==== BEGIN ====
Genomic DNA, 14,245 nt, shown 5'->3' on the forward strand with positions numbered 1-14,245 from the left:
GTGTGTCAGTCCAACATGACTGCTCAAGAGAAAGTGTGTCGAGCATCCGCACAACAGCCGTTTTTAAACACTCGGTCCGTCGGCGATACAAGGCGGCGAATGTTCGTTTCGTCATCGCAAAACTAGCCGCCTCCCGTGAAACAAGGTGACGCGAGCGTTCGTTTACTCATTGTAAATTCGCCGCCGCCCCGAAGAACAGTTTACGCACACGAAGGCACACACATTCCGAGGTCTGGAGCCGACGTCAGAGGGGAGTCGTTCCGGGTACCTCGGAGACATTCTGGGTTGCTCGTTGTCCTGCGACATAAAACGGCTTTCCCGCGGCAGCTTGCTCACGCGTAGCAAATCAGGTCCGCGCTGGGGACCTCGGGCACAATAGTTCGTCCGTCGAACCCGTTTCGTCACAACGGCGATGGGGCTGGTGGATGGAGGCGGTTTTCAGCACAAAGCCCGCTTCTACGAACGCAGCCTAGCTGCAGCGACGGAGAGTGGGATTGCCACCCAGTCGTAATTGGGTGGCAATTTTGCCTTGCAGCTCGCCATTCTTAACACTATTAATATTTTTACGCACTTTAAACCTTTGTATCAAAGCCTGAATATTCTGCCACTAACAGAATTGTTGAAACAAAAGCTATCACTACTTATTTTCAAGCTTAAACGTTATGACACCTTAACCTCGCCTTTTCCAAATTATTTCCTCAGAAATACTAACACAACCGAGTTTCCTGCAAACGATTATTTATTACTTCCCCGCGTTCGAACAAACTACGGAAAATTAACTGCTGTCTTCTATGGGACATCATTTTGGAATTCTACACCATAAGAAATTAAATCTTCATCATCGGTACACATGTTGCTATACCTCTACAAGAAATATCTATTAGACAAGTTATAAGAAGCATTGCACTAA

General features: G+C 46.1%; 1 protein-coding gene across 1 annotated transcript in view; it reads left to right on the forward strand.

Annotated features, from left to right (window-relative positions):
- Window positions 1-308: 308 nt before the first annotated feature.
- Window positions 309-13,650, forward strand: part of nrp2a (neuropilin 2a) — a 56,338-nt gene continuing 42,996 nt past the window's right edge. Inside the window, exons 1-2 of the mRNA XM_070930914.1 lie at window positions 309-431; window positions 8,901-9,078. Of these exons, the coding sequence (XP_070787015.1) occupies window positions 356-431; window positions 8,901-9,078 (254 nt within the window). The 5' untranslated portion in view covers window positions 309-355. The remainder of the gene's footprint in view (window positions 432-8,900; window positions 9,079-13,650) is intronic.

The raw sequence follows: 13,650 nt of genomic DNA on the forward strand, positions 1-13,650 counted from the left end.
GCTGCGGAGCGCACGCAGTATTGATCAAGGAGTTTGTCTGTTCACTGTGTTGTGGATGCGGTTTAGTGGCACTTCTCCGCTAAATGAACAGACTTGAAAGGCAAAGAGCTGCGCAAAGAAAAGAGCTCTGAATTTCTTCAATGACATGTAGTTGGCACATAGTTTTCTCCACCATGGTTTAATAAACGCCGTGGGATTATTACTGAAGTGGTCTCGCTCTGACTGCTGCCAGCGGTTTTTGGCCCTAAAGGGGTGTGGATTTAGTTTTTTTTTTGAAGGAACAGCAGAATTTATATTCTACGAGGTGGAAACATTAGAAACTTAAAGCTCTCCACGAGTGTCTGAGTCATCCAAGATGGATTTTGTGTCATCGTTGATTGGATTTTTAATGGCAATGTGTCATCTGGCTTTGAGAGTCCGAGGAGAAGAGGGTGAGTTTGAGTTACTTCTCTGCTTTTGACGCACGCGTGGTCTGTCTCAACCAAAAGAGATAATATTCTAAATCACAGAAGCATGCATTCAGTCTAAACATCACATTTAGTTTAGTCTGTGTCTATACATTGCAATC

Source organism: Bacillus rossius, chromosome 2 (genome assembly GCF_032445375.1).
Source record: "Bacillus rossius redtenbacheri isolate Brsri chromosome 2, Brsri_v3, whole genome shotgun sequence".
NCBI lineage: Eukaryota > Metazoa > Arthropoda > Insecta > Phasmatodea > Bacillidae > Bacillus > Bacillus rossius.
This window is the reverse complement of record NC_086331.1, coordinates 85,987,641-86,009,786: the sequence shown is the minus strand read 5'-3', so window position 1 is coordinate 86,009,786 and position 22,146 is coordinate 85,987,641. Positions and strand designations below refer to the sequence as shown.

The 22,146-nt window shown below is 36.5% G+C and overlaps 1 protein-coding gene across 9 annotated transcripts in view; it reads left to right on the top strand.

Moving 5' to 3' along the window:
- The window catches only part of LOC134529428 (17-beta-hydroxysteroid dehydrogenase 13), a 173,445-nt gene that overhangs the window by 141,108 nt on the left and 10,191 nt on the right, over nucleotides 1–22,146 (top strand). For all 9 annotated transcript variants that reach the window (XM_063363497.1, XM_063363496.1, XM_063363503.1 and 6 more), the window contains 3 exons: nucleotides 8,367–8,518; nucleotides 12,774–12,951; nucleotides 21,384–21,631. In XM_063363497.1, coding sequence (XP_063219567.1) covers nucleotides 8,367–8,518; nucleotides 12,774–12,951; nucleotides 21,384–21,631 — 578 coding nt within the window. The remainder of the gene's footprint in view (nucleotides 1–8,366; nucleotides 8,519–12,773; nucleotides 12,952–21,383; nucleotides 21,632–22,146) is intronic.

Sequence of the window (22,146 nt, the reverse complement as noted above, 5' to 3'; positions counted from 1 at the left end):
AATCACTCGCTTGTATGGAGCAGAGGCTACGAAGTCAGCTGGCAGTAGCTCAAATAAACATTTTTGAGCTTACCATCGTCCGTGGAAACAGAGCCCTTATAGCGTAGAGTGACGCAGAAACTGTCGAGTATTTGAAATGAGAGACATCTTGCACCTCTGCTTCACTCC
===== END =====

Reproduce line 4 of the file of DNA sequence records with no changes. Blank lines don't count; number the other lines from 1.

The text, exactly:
Annotated features, from left to right (window-relative positions):